THE DVSJA IS

THE NEW YORK STATE DOMESTIC VIOLENCE SURVIVORS JUSTICE ACT

JUSTICE FOR SURVIVORS OF DOMESTIC AND SEXUAL VIOLENCE WHO WERE CONVICTED OF CRIMES DIRECTLY RELATED TO THEIR ABUSIVE SITUATIONS

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ABOUT THE DVSJA

Learn more information about The Domestic Violence Survivors Justice Act.
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MAKE A DONATION

Help support The DVSJA by making a donation to the campaign.
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TAKE ACTION!

Find out all of the ways you can take action in support of The DVSJA.

March 14, 2019, The New York State Senate passed the Domestic Violence Survivors Justice Act!

WHY THE DVSJA MATTERS

“I was a victim before I was a defendant.” At age 20, Kate began to date Dave. Looking back, Kate realizes that Dave’s initial attentiveness was the first sign of his need to isolate and control her. “He instilled fear in me, and once the fear is instilled, it’s always there.” In the years that followed, Dave beat, choked, and raped Kate. She had him arrested five times, but it never stopped the violence. On three occasions, Kate’s injuries were so severe that she went to the hospital. Twice, she admitted to hospital staff that Dave had beaten her.

 

One day, while they were in the car, Dave pulled over and started choking Kate. As they struggled, Kate reached for a gun Dave kept under the seat. She swung up to a sitting position and the gun went off. Kate got out of the car and ran. Dave drove away. Two days later, the police arrested Kate and told her that Dave had died.

 

The prosecutor refused to lower his plea offer of eight years in prison. “They said I didn’t fit the profile of a battered woman because I had a job.” Kate did not want to plead guilty and instead went to trial. At trial, no DV expert was called to testify on her behalf, and documents attesting to the abuse were never entered into the record. Kate was convicted of Manslaughter in the First Degree and sentenced to 81/3 to 25 years in prison.  “I can tell you that prison is not a place for a woman to rebuild herself after being dehumanized by her abuser.”  She was denied parole five times and she served 17 years before her release from prison.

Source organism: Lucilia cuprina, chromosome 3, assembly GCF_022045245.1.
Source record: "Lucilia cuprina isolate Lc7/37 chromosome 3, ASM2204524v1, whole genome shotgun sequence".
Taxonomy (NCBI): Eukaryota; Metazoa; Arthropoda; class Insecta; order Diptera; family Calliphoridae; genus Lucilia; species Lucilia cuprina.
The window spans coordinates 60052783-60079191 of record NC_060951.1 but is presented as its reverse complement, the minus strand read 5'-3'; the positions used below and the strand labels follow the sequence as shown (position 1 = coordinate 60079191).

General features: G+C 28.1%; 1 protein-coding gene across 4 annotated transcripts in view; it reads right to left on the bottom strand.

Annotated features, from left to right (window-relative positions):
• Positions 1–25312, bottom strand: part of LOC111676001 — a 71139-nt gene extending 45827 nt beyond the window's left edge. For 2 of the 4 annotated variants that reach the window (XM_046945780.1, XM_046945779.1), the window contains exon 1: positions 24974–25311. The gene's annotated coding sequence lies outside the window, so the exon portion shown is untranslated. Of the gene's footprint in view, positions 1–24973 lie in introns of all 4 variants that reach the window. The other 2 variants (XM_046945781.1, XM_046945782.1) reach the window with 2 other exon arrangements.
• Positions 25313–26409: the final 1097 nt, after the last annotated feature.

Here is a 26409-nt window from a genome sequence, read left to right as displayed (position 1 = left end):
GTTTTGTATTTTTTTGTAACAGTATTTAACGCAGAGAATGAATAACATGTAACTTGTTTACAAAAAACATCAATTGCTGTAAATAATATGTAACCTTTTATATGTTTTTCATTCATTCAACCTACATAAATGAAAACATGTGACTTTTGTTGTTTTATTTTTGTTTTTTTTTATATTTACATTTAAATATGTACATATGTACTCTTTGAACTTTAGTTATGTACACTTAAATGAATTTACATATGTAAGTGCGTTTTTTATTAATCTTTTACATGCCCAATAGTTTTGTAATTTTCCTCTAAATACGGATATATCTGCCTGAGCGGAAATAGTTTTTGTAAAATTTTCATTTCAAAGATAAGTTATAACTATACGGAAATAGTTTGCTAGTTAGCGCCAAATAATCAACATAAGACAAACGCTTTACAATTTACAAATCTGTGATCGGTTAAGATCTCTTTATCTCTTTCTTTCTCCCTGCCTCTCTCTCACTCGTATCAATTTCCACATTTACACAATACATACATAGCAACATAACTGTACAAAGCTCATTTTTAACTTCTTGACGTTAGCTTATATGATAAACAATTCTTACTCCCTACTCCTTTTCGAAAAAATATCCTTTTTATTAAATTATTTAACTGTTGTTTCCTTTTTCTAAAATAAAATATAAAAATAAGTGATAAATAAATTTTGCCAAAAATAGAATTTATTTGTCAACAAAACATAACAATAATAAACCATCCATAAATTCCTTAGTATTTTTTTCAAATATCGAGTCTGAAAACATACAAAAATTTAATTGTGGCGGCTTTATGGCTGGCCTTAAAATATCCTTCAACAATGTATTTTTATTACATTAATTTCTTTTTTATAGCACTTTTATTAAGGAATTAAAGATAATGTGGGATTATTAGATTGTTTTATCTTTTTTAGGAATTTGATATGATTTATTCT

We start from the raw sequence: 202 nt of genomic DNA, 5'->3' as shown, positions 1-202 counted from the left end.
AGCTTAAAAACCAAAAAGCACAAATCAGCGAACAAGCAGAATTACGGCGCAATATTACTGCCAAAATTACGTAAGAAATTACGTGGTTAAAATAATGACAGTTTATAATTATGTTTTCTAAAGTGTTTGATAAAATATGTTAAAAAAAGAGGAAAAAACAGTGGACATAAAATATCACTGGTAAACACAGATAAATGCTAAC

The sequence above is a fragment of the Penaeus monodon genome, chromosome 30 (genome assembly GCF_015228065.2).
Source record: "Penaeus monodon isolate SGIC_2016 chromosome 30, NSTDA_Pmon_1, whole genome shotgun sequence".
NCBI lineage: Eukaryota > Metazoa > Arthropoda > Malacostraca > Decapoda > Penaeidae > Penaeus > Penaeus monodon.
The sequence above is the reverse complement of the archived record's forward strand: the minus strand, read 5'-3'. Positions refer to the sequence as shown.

With a DVSJA law, a judge would have the discretion to insist on a fair and compassionate sentence for survivors like Kate.

SEE WHO SUPPORTS THE DVSJA!

"93% of women convicted of killing an intimate partner were abused by an intimate partner in the past."

FACTS ABOUT SURVIVORS

A study of women on Rikers Island jail found that most survivors reported engaging in illegal activity because of abuse or the threat of future abuse.

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SUPPORT THIS CAMPAIGN

HELP SUPPORT THE DOMESTIC VIOLENCE

SURVIVORS JUSTICE ACT

Justice for survivors of domestic and sexual violence who convicted of crimes directly related to their abusive situations by giving judges the discretion to set lower prison sentences and alternatives to prison and jail time.

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